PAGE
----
It is important to avoid lifts in vacuum return lines whenever possible. Under no circumstances should lift fittings be used in lieu of an auxiliary accumulator tank in the return main at the inlet to the vacuum heating pump receiver.  When there is no practical way to avoid a lift out in the system, the inherent disadvantages may be minimized by the proper selection and careful installation of the required lift fittings.

The operating principles of a lift may be described by referring to Figure (1) above.  Condensate flows by gravity and accumulates in the well of the lower lift fitting thus sealing the base of the vertical lift pipe.  The water seal interrupts the flow of air in the return line with a result that the vacuum decreases in the lower section.  Thus a pressure differential is created between the lower and upper sections of the return line.  It is this pressure differential that provides the motive force required to raise or “lift” the condensate to the upper line.  Once lifted to the upper line, water is prevented from dropping back by the upper loopover.

In operation the lift works with a pulsating action alternately lifting slugs of condensate, then as the seal is momentarily broken, slugs of air and water vapor.  The action is sufficiently rapid to mix the condensate and air.  At the start of the lift action a pressure differential of about 1/2lb. (or 1 inch of mercury vacuum) is required to lift the water for each foot of vertical rise.  As the cycle proceeds, the condensate and air become mixed and the density of the mixture is less than for water alone.  Under this condition, the required pressure differential is reduced about 60 per cent of all above values.  In spite of this reduced density, the pressure loss in the lift should be calculated upon the basis of a solid column of water.

Figure (1) shows a single step lift which will meet usual requirements.  Note that in place of the loopover at the top of the lift, a manufactured lift fitting may be used if preferred.  Based on practical experience, the single step lift should be limited to 5 feet.  It should also be emphasized that the lift must be deducted from the vacuum that can be maintained in the low section of the return line.  For example, assume that a vacuum of 10 inches is maintained in the upper section by the vacuum heating pump.  Then if the lift is 5 feet, it follows that a vacuum of only 5 inches can be maintained in the lower section of the return line.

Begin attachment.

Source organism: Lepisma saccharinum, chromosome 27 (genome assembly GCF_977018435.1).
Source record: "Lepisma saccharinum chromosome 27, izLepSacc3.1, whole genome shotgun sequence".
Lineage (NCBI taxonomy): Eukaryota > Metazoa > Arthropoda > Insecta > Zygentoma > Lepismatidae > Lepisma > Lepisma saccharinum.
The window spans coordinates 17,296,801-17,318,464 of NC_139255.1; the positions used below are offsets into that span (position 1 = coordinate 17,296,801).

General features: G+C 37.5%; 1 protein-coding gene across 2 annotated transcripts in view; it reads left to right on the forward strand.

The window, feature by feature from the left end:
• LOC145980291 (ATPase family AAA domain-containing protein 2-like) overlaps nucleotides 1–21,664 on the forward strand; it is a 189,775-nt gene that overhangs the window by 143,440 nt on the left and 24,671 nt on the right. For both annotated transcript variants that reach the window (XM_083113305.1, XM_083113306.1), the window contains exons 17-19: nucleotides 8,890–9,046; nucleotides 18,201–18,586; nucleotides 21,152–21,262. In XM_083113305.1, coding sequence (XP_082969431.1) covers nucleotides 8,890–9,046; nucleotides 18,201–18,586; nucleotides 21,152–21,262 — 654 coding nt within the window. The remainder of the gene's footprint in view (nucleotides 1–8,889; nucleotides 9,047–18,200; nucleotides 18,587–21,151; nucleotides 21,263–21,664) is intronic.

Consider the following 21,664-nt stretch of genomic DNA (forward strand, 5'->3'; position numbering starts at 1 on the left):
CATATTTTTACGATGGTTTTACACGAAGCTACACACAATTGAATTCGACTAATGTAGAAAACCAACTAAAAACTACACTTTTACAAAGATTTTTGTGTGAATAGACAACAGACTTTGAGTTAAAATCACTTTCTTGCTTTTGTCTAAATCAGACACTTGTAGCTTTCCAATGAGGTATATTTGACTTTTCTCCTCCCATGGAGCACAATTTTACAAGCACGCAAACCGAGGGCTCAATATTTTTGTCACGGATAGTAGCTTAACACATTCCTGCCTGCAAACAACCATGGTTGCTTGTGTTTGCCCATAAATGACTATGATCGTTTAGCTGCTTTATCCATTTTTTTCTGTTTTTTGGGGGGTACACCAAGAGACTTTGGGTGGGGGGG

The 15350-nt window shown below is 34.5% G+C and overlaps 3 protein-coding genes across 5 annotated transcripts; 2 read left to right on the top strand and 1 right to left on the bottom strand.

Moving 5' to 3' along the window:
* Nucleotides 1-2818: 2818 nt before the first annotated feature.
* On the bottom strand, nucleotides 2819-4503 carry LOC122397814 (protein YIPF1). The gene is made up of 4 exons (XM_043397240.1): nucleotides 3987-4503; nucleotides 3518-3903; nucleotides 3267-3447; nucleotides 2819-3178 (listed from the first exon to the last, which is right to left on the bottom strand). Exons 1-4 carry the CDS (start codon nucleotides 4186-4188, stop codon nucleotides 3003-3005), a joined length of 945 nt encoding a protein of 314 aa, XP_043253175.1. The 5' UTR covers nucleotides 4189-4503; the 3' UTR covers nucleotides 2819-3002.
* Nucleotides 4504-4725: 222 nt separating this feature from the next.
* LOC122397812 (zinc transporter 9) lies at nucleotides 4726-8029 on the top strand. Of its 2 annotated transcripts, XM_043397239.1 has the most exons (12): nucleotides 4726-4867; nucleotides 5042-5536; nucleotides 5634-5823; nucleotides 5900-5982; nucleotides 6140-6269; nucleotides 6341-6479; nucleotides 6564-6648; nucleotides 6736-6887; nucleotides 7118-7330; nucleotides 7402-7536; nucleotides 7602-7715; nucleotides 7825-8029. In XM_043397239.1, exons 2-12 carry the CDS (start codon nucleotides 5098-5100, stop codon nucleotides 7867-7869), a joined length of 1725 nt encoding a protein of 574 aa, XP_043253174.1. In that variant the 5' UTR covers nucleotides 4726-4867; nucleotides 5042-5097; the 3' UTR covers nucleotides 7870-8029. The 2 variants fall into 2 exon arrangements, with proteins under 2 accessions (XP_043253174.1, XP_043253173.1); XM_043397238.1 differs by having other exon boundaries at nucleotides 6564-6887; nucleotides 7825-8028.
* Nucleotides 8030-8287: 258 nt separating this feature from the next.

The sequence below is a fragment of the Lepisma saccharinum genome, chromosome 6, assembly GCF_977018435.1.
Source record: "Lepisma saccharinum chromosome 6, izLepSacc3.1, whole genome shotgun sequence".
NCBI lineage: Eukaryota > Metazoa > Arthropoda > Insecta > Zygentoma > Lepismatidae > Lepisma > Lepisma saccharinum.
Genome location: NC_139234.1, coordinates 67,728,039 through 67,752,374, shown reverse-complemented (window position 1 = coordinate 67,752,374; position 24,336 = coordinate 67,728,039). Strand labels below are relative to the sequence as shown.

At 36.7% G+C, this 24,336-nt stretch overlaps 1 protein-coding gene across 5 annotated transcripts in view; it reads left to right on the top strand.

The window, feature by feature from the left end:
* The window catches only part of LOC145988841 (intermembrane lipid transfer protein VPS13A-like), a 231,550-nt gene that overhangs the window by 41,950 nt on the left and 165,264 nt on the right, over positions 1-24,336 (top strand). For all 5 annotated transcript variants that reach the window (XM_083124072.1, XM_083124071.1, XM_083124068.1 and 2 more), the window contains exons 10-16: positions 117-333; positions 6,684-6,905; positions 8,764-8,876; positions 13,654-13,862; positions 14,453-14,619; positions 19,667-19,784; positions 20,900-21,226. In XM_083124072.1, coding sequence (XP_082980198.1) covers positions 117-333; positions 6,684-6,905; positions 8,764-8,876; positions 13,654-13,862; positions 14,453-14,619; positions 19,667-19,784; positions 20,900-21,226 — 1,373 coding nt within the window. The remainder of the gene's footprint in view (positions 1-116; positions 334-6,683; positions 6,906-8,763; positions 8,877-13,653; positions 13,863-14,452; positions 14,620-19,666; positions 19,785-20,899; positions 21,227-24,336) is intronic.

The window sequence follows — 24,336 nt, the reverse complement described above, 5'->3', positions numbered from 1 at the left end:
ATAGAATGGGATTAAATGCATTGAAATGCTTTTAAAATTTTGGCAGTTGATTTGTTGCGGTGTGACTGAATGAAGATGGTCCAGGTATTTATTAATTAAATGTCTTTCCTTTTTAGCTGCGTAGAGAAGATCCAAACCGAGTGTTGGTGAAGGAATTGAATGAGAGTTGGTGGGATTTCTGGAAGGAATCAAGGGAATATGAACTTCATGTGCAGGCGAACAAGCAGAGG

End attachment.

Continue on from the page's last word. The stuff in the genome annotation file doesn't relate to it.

Figure (2) shows a two step lift which may be used to handle a lift greater than 5 feet, but not exceeding 8 feet.  By breaking the lift into two equal steps, the lift takes place first in one step, then in the other, so that the effect is cumulative.  Thus the loss in vacuum for an 8 foot, two step lift, is about the same as a 5 foot, single step lift.  Due to the additional friction losses, the twp step lift is not as efficient as the single step lift.

Lift fittings as made by the steam specialty manufacturers are preferable because they can be installed with a minimum cost for labor.  However, such fittings may not be readily available when needed.  In such case, satisfactory lift connections can be made from standard pipe fittings on the job.  Figure (3) shows the proper design and dimensions for lift connections.  The design and dimensions should be followed closely.

Mechanical Lifts

A condensation pump may be used as a mechanical lift in lieu of a vacuum lift whenever it is desired to return condensate from a location that would not otherwise gravity drain to the vacuum heating pump.

The drawing above illustrates this concept. Mechanical lifts like this may also be used out in the system instead of a vacuum lift whenever a positive means of moving condensate is needed. Another example is a mechanical lift instead of a door loop when underground wet return piping is not desired.

When a condensate pump is used as a mechanical lift in a vacuum system, it is MOST IMPORTANT that the condensate pump and receiver be air tight and suitable for vacuum service. Also, the condensate pump’s air vent must be piped to a vacuum return, and NOT JUST TO ATMOSPHERE. This ensures the benefit of a vacuum return are applied to the entire heating system. It is also recommended that a pressure vent check valve be installed in the vacuum vent line to vent off any positive pressure that might develop.

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